Eurozone not as adrift as markets claim, says DNCA’s Mériaux
The eurozone's debt levels are among 'the most favourable of the developed countries', says Euro Stars A-rated value investor Jean-Charles Mériaux.
by Atholl Simpson on Jul 12, 2012 at 10:43
Top French boutique manager Jean-Charles Mériaux of DNCA Finance says the eurozone's overall debt levels are actually among the best of the developed nations and the recent European summit is a major step towards resolving the crisis.
Speaking at his firm’s recent investor conference, the head of fund management and Euro Stars A-rated value manager said:
‘The eurozone is not drifting more than other developed countries, on the contrary,’ said Mériaux, who runs the French equity Centifolia fund.
‘When we look at overall debt indicators, the eurozone’s situation is among one of the most favourable of the developed countries.’
‘Looking at total debt, private and public, the regions that show the highest level of debt are of course Japan, with overall debt at 350% of GDP, while the US and the UK have reached levels of around 250% of GDP. In the eurozone total debt currently stands at 150%.’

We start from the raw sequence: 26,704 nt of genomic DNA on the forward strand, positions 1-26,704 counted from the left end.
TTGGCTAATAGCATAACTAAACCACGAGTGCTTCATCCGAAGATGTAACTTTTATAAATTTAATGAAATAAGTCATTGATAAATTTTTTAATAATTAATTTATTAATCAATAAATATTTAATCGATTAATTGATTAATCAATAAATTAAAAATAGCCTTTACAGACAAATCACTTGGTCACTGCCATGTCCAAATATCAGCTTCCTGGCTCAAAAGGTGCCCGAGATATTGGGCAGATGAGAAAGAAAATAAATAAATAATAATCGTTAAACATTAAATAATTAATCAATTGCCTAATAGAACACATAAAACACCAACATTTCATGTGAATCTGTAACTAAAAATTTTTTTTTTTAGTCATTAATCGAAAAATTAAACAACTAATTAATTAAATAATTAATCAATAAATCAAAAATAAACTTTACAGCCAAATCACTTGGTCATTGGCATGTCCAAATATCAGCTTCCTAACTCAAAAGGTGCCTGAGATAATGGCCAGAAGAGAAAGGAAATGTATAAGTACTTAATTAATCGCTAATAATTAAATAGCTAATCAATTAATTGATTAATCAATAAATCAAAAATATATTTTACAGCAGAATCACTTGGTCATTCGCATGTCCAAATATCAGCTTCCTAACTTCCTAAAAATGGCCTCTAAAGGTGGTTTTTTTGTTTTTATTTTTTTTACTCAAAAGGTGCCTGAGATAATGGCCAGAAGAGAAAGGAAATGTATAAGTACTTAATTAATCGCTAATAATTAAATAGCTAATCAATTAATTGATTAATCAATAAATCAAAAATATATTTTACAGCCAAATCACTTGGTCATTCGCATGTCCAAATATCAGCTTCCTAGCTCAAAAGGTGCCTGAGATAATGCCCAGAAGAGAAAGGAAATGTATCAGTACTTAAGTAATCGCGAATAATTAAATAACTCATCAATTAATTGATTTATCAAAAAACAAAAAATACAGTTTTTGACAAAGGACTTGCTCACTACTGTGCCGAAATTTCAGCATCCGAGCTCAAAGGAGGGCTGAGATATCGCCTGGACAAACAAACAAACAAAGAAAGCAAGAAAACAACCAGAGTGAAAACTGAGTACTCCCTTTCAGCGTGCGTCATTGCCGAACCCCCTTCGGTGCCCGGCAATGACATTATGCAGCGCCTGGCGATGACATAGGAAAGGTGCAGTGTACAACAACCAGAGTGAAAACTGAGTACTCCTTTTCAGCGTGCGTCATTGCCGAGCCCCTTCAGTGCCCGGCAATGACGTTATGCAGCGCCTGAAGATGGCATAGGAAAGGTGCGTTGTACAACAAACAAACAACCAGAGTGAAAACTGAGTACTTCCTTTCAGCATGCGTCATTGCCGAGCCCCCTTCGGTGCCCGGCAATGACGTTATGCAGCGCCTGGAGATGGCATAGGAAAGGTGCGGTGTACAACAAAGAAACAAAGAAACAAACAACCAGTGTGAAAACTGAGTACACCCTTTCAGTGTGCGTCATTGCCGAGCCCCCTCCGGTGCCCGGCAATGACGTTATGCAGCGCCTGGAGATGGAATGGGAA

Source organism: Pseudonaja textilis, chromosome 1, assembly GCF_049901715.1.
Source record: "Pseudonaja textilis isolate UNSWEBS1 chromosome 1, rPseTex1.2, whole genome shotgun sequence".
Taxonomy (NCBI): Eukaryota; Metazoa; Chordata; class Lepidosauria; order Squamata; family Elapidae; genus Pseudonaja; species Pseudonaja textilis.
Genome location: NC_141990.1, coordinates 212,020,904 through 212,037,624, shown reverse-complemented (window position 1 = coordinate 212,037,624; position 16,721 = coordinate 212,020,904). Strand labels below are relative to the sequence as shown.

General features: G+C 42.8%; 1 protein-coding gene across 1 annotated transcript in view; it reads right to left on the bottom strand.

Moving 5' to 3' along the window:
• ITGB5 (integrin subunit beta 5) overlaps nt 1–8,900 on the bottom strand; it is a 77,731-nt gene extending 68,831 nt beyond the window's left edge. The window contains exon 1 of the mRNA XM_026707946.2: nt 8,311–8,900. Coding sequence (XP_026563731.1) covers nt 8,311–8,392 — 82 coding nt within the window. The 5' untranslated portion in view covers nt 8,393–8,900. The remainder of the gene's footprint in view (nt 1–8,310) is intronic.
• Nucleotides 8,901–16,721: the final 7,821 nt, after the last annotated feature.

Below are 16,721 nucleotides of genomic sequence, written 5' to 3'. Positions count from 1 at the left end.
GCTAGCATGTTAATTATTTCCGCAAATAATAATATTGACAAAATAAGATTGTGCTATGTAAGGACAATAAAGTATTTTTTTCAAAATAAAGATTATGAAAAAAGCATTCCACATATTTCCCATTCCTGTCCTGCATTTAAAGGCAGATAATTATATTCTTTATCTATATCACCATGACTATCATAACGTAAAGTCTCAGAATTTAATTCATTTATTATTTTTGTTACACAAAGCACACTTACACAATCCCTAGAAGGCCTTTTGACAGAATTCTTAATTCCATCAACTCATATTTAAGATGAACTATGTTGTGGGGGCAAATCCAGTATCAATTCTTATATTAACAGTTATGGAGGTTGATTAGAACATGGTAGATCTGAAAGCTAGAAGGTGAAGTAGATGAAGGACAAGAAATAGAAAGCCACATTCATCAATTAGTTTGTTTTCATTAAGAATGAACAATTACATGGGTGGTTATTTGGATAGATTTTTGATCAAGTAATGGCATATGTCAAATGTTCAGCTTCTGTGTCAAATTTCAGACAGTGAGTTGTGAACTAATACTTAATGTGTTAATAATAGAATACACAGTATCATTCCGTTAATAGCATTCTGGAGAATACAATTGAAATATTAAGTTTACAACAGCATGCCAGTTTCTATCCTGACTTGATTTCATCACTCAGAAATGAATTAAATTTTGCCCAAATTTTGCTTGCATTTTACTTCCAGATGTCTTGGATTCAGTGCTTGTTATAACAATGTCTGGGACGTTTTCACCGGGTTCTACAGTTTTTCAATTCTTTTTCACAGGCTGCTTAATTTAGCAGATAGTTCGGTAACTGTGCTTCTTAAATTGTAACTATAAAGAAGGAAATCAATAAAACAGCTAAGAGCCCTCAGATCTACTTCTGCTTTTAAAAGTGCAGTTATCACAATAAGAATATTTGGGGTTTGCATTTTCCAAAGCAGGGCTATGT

He then turned to the region’s public debt, stating that in 2012 forecasts predict the eurozone’s public debt levels will reach 87% while the US’ will hit higher levels of around 100%.
Deficit levels also shone a more positive light on the eurozone, said Mériaux, with public deficit levels reaching 2.8% for the eurozone in 2012 while the US and the UK will hit 8% and 7%, respectively.
‘So we see that these austerity policies had a very important effect on reducing the deficit,’ he said. ‘But the price of this, of course, is there has been a rise in unemployment.’
The eurozone’s balanced account are also looking healthier than its developed rivals, said Mériaux, showing a surplus exceeding 1.4% of the GDP, meaning the eurozone is a capital exporter.
‘On the other hand, the US’ balanced account has a deficit of around 3% of GDP, meaning the US has to call on global income to finance their deficit.’
‘The problem of the eurozone, as overall fundamentals are rather good, is one of integration because situations are extremely mixed,’ said Mériaux.
‘That is why we have the feeling that a huge institutional step was taken during the Brussels summit at the end of June.’
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